Thursday, May 31, 2007

Richard's Show

Liza's son Sebastian says the MOMA opening last night was full of hedge fund traders. There didn't seem to be many people from the art community. Or maybe there were, but they were just out numbered. Or maybe they are so much younger that I don't know anyone. There were many people but never any crush at the drink tables. Maybe because one of the sponsors was Moet Hennessy. The large pieces didn't seem "site specific." They look crowded. There wasn't enough space to get the "big picture". They look better at Gogosian's or on the street. Even in the expanded MOMA garden the pieces looked so squeezed in.Upstairs the prop pieces retained their power, though all surrounded by plexiglass. The white walls of the museum were a stark contrast.I miss the anger of Richard's Bush poster and the gritty presence of the thrown lead pieces. Was it the insurance companies or MOMA's lawyers who prohibited their exhibition?In the seventies I worked with Richard on several films. Shulea Cheang, David Shulman and I taped the trial of his piece, Tilted Arc, which was ultimately removed from Federal Plaza. Joel and I both testified to keep the piece in place.My family has had strong connections to Richard. Every summer I would trek to Cape Breton with my three boys (Ezra, Peter and Tovey) for time on the beach near Richard's place up there. Tovey was an assistant to Richard for over ten years. Tovey made many of his macquettes and drawings. Tovey probably has spent more time with Richard than he ever has done with his own father. The architecture of the new MOMA seems to swallow the art. Even Richard's art. The giant plates are beautiful and the interior spaces of the curves and elipses are sublime, but the sort of clutzy architecture of the MOMA overrides especially the pieces on the second floor.

The crowd at the opening seemed like extras on a movie set. But that is what the art world these days is like. Someone my age muttered: This is why we are occupying Iraq. Most of the board of directors have seats on boards of corporations immeshed in the war. The new officers of the MOMA board have connections with Israel. Can MOMA allow artists to honestly assess the world situation? I guess that is why the other show that is up is cartoons.

Coming home on the subway the crowd was so different and so diverse and not at all the same people at the MOMA opening.

For another point of view go to

The best sculpture idea I have seen recently was posted on e-flux: a proposal for a memorial to the Iraq War by Sam Durant.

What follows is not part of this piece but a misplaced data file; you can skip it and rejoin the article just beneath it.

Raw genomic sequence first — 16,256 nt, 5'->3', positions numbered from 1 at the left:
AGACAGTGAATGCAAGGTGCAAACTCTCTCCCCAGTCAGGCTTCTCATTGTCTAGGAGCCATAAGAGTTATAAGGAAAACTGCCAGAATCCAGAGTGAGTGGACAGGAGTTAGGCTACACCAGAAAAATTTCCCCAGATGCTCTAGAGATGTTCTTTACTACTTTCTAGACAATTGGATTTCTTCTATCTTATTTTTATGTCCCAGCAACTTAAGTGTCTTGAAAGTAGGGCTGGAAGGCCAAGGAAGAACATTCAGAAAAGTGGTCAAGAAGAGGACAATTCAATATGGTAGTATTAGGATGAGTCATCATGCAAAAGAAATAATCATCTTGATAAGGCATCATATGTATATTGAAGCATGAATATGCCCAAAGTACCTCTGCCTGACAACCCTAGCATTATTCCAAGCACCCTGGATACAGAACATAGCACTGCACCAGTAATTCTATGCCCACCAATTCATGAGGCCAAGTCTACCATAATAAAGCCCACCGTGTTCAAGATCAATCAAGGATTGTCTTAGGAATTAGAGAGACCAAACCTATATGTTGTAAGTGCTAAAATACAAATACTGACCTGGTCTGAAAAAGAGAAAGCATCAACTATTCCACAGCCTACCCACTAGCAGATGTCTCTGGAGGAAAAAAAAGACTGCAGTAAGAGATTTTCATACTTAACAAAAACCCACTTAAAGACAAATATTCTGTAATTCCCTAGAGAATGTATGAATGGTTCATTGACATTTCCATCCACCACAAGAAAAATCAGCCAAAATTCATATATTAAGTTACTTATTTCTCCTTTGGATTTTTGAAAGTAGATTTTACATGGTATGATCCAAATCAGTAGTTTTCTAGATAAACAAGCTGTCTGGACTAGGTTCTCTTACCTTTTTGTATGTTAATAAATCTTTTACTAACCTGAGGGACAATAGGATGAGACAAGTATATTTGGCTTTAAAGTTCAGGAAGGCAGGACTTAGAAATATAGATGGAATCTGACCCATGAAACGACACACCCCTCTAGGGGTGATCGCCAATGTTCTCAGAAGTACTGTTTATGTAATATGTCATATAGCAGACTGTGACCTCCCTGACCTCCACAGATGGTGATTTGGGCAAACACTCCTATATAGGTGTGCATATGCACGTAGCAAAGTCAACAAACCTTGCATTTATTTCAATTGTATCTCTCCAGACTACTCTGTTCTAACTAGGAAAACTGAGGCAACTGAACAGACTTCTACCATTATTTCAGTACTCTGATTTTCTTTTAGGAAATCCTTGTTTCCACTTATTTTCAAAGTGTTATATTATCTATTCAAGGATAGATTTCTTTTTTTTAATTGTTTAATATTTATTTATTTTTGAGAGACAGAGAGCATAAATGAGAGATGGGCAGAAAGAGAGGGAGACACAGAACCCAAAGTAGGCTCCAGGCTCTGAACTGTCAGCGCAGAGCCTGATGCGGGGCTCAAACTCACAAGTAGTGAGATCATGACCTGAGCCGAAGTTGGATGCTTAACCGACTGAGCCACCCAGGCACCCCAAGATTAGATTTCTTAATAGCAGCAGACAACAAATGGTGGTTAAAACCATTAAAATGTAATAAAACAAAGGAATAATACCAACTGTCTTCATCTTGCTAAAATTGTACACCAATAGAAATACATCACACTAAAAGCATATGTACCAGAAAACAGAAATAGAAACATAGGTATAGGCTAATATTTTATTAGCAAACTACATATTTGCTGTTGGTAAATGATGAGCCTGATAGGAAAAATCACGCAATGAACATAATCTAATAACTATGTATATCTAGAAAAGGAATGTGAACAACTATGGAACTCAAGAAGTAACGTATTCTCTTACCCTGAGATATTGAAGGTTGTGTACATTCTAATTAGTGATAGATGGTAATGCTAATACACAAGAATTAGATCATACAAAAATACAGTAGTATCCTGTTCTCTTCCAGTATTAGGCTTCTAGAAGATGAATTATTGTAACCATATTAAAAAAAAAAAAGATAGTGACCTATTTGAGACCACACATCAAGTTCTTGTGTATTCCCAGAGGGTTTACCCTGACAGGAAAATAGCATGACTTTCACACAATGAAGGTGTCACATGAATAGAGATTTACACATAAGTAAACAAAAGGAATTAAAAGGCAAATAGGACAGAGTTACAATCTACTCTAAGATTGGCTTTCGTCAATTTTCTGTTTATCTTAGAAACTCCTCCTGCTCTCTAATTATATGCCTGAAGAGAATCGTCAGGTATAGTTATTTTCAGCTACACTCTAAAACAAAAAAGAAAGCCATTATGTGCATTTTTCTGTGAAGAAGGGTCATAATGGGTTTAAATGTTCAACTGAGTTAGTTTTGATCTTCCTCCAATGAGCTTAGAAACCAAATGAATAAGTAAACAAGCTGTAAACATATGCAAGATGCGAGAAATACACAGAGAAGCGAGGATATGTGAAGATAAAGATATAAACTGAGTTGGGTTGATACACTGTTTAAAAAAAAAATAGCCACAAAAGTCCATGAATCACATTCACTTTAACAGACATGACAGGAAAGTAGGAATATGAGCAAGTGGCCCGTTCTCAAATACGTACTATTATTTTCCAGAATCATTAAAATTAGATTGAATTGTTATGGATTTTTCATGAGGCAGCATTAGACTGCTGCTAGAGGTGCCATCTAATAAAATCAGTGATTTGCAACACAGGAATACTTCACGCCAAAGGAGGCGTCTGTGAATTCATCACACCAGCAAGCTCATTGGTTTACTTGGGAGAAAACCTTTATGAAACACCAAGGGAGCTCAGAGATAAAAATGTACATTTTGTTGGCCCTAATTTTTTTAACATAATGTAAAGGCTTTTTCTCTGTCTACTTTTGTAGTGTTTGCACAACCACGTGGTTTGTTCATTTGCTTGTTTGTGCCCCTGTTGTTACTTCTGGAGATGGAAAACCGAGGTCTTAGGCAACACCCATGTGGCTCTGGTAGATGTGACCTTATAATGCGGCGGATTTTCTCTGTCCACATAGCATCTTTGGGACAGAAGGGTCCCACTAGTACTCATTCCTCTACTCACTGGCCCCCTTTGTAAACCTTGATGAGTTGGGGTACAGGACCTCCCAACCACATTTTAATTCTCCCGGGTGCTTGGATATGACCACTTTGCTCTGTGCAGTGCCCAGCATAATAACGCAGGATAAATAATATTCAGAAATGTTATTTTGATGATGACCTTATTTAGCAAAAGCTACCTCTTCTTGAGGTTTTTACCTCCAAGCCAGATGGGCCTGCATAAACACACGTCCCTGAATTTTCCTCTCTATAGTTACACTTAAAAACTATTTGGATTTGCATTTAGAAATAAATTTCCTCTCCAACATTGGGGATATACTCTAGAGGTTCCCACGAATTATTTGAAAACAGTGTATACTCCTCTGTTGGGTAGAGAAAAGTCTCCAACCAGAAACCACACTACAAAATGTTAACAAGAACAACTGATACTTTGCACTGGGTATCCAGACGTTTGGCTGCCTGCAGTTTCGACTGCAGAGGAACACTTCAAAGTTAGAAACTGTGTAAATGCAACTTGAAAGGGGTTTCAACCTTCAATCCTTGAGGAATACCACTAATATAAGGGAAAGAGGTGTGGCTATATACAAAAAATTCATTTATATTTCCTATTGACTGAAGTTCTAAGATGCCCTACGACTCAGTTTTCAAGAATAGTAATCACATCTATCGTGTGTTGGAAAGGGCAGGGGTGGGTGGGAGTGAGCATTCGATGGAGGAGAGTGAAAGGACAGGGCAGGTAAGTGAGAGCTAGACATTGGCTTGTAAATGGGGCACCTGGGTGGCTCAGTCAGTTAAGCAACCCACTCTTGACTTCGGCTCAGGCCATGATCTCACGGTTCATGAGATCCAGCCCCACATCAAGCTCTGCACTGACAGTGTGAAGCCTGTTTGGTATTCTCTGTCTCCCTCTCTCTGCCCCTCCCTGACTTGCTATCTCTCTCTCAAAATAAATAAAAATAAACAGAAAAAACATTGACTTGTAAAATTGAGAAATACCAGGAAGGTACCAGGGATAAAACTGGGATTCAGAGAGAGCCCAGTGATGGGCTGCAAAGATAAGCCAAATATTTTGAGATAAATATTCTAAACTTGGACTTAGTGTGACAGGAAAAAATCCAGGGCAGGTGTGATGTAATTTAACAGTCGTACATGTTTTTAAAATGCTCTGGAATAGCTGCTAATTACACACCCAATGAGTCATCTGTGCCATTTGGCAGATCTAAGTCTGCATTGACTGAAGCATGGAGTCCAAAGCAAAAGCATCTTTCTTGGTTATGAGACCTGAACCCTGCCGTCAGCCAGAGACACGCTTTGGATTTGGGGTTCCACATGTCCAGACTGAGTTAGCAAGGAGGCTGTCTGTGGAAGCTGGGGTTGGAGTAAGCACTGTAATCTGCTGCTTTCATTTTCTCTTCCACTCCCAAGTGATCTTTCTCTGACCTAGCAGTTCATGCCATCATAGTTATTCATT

by Donald Kuspit

"Titan of sculpture," we're told, comparable to -- no, greater than -- Michelangelo. Mentored by Jasper Johns, implying a "Greek hero-and-mentor myth," goes the story, suggesting the passing of the baton of avant-garde greatness from the older to the younger generation. (Serra is now 67; thus the truth of Adorno's wry view of the avant-garde as "aging youth.") Installing the works for the current Museum of Modern Art exhibition, he "looked a bit like a druid" in his "heavy olive-green coat with a hood pulled down over his head," implying that he's a high priest in the mystery religion of abstract art.

A clearly "dominating, master-of-all details personality," Serra is supposed to be greatest thing to hit sculpture since -- well, I already said Michelangelo, so how about the builders of the pyramids? They too are pompously Minimalist, their huge stones fitted together without mortar (like those of Machu Picchu, another favorite comparison of Serra fans) the way Serra's metal plates are held together by their own weight and careful placement, and thus in no need of binding solder. They too function as monumental architecture as well as autonomous sculpture. Both are self-contained yet inhabitable. People can move through Serra's curved sculptures, enveloped by them if not exactly interacting with them -- in the aftermath of the Tilted Arc disaster, Serra said "art is not for the people," but his giant sculptures seem to grudgingly acknowledge them -- and the huge pyramids house the bodies of dead people (Pharaohs, and thus more pretentious and presumptuous than the masses who visit the Serra exhibition).

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